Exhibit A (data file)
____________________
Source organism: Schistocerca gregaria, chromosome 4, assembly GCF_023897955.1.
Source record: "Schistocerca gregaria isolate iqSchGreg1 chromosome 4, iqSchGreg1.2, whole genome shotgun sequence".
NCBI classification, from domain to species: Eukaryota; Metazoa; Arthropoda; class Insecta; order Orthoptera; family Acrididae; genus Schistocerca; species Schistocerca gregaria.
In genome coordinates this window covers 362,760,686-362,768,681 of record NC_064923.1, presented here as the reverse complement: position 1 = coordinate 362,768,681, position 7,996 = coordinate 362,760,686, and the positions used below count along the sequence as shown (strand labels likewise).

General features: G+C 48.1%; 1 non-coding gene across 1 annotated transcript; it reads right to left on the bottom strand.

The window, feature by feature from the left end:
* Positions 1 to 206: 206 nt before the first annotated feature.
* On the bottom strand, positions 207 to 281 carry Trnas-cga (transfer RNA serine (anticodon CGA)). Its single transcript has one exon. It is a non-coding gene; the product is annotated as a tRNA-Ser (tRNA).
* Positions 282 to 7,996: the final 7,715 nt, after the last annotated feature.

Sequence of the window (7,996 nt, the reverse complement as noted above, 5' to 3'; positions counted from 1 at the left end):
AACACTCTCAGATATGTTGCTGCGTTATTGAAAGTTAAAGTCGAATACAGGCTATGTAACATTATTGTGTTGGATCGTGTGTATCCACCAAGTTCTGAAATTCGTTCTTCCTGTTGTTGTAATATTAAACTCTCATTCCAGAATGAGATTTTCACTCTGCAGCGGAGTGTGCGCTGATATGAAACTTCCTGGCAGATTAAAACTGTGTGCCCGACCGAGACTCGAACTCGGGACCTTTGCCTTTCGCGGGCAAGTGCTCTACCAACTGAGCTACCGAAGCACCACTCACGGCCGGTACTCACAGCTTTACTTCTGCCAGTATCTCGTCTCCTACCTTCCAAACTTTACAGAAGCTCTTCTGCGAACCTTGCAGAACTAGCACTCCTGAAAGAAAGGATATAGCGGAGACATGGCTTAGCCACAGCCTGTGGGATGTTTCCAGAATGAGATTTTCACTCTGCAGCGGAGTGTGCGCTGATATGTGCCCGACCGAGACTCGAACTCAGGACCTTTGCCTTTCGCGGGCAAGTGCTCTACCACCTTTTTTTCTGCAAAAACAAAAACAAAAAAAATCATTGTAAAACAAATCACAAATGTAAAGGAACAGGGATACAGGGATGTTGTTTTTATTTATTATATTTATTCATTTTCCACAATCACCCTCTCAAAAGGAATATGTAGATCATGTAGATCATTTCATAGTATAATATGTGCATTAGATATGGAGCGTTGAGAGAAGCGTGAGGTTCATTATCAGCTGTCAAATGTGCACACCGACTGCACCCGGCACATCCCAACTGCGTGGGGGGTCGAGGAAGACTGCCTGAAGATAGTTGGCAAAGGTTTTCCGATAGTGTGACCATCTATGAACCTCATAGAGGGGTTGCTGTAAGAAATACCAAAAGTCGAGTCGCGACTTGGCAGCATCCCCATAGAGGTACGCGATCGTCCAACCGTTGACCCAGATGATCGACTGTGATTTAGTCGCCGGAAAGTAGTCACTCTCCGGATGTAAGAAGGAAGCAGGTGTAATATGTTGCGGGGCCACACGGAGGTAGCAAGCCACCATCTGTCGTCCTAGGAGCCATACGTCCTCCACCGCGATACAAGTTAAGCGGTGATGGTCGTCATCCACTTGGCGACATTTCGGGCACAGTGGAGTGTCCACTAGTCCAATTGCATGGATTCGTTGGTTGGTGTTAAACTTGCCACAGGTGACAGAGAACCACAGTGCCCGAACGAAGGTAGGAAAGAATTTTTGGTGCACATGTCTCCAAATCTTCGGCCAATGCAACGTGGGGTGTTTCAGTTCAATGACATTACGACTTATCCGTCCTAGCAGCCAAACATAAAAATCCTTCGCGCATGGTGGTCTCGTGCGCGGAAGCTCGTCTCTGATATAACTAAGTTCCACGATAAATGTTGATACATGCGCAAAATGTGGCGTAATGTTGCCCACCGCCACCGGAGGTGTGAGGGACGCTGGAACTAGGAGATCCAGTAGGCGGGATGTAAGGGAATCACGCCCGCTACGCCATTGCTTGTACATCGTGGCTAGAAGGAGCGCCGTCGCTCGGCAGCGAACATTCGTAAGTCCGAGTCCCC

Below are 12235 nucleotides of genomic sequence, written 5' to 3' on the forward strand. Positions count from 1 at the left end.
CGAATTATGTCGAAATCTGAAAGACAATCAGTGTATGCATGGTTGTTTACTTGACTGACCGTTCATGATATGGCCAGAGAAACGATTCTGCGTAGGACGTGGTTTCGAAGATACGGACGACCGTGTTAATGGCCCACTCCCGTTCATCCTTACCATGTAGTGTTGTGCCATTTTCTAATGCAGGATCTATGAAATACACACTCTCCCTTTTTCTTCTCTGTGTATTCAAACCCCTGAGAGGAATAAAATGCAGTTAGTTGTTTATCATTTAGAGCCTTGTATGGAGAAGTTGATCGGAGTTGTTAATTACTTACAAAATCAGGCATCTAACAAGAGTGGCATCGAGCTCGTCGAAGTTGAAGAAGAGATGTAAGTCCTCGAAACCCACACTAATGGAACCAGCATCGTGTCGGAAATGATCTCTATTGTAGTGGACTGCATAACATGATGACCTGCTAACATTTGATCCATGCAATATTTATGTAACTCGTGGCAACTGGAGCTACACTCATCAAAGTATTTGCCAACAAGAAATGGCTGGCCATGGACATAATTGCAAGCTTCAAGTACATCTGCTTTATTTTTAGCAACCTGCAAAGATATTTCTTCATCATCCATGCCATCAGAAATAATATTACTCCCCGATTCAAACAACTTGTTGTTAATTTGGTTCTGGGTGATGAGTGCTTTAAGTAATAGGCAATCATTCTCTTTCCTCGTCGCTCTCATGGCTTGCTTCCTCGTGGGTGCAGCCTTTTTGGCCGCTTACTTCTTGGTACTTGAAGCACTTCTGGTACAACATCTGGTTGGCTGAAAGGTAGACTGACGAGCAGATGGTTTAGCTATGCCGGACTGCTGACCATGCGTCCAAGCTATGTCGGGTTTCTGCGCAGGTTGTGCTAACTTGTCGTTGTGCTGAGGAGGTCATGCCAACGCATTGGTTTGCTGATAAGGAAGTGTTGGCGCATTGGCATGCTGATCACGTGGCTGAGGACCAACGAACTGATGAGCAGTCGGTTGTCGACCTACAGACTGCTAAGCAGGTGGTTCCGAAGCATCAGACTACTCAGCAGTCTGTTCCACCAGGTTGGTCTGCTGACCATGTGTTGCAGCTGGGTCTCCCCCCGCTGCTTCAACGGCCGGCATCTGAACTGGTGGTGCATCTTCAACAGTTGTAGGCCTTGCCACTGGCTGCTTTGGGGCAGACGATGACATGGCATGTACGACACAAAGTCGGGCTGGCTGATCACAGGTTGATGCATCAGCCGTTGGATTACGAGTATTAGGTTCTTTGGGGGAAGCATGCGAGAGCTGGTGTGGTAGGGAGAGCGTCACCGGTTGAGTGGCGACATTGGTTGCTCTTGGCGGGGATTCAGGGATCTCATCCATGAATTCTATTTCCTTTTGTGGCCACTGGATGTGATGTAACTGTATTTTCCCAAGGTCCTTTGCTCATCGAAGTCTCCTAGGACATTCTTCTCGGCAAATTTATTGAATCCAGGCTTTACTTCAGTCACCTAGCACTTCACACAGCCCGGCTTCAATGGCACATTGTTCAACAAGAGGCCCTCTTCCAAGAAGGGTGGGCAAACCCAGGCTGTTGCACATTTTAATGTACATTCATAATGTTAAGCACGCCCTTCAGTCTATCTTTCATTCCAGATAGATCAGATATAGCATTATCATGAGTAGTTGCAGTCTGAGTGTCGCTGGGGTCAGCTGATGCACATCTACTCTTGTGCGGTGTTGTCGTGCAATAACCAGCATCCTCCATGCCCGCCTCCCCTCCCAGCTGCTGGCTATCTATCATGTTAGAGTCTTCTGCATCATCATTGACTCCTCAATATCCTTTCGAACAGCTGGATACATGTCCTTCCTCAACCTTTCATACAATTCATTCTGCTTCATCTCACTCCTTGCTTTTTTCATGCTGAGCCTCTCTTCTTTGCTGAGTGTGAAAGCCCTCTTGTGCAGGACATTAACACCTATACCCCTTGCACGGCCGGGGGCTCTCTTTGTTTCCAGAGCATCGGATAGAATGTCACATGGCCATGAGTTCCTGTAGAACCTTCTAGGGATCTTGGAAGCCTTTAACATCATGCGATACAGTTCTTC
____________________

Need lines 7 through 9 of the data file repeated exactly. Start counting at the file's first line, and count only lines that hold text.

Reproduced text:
* Positions 1 to 206: 206 nt before the first annotated feature.
* On the bottom strand, positions 207 to 281 carry Trnas-cga (transfer RNA serine (anticodon CGA)). Its single transcript has one exon. It is a non-coding gene; the product is annotated as a tRNA-Ser (tRNA).
* Positions 282 to 7,996: the final 7,715 nt, after the last annotated feature.